Rule of Sarrus

In linear algebra, the Rule of Sarrus is a mnemonic device for computing the determinant of a matrix named after the French mathematician Pierre Frédéric Sarrus.[1]

Rule of Sarrus: The determinant of the three columns on the left is the sum of the products along the down-right diagonals minus the sum of the products along the up-right diagonals.

Consider a matrix

then its determinant can be computed by the following scheme.

Write out the first two columns of the matrix to the right of the third column, giving five columns in a row. Then add the products of the diagonals going from top to bottom (solid) and subtract the products of the diagonals going from bottom to top (dashed). This yields[1][2]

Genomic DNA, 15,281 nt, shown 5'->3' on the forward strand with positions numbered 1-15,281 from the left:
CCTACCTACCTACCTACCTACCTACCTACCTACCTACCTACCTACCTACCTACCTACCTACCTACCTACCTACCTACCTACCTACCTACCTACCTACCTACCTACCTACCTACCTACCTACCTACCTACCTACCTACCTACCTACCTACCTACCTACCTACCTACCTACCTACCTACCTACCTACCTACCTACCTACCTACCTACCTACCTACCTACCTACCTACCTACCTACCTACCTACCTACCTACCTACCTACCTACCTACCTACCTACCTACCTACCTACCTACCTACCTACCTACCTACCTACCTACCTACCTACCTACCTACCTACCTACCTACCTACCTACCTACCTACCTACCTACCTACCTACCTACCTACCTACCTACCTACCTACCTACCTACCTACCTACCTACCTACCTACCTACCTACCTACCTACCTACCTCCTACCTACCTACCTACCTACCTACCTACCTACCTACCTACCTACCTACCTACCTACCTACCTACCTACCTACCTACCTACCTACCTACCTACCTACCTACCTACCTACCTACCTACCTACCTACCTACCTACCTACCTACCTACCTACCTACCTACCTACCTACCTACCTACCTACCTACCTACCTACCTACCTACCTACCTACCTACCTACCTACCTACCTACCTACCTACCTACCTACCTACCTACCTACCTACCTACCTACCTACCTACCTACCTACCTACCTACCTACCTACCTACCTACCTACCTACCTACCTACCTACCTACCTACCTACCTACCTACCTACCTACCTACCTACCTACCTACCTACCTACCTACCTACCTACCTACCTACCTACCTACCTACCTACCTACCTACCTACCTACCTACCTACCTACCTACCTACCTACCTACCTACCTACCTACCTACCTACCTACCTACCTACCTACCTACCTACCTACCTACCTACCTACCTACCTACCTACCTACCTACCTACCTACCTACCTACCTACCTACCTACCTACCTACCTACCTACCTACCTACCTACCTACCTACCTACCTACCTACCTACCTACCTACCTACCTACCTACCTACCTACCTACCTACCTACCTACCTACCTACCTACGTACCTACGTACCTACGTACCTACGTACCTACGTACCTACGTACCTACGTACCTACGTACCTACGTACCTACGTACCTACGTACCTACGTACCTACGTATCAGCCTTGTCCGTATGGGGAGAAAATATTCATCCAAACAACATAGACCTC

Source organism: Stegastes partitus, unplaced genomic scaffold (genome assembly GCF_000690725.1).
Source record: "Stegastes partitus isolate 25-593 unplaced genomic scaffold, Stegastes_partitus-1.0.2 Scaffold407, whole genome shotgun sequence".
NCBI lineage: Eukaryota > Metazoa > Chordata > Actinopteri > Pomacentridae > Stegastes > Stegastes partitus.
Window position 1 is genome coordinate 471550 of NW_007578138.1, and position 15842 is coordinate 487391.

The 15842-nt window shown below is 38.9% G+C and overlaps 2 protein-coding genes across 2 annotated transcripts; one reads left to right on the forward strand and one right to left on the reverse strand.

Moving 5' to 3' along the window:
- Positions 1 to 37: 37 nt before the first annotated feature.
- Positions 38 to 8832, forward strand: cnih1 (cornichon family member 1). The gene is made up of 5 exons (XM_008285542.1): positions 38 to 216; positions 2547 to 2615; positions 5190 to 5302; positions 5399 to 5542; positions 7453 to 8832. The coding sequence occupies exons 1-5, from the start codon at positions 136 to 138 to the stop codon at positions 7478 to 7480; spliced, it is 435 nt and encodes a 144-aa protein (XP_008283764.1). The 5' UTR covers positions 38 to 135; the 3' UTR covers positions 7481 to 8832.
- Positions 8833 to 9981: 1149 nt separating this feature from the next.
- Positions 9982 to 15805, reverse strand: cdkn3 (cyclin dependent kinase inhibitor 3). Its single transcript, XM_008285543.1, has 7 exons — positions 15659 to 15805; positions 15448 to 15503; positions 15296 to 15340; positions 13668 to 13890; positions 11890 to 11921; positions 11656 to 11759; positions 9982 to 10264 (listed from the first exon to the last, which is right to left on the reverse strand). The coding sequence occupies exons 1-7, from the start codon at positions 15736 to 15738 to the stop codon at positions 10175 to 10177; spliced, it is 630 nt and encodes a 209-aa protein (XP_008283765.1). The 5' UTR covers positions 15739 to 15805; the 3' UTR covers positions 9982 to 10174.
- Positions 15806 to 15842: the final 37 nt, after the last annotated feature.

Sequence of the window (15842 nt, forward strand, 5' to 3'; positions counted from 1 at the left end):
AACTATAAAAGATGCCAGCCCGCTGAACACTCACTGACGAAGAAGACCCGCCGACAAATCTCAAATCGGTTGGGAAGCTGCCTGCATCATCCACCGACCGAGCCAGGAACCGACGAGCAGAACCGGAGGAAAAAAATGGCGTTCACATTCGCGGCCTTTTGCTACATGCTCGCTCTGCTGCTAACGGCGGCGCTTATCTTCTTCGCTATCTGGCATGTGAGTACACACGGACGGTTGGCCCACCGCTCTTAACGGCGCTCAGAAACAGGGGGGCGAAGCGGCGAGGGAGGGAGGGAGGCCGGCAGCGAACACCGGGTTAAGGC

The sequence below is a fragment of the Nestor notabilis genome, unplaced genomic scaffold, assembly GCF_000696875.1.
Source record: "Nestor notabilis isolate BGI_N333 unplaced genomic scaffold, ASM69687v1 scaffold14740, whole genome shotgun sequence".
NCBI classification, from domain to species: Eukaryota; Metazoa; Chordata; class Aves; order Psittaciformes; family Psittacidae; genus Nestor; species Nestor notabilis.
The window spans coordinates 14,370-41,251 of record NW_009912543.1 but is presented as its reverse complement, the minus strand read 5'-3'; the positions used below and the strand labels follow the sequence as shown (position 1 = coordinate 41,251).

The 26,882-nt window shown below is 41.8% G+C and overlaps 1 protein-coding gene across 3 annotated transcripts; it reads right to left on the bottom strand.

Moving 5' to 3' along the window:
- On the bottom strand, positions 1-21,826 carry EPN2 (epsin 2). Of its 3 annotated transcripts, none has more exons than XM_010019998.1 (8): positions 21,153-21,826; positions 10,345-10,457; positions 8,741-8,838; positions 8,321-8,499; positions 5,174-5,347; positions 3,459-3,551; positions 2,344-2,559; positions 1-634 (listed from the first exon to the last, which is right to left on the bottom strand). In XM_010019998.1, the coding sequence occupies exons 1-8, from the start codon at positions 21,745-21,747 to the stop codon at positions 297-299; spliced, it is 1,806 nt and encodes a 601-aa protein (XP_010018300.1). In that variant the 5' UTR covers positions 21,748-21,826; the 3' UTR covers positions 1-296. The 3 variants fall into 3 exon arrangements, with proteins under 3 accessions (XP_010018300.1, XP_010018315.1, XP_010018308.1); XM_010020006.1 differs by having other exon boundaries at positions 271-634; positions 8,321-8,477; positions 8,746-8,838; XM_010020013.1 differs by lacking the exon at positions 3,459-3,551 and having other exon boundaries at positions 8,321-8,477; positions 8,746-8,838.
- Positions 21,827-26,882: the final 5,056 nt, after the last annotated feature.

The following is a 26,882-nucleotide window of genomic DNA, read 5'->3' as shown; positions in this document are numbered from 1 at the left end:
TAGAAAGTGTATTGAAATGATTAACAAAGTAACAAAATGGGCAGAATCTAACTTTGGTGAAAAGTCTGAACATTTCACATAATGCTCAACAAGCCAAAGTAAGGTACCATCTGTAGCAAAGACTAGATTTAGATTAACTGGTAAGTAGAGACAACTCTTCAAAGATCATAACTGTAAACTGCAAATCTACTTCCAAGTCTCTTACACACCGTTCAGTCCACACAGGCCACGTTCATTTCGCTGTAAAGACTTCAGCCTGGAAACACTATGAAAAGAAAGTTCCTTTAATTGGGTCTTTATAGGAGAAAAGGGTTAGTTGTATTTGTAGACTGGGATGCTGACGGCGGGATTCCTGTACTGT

Alternative vertical arrangement

A similar scheme based on diagonals works for matrices:[1]

Both are special cases of the Leibniz formula, which however does not yield similar memorization schemes for larger matrices. Sarrus's rule can also be derived using the Laplace expansion of a matrix.[1]

Another way of thinking of Sarrus' rule is to imagine that the matrix is wrapped around a cylinder, such that the right and left edges are joined.


  1. ^ a b c d Fischer, Gerd (1985). Analytische Geometrie (in German) (4th ed.). Wiesbaden: Vieweg. p. 145. ISBN 3-528-37235-4.
  2. ^ Paul Cohn: Elements of Linear Algebra. CRC Press, 1994, ISBN 9780412552809, p. 69

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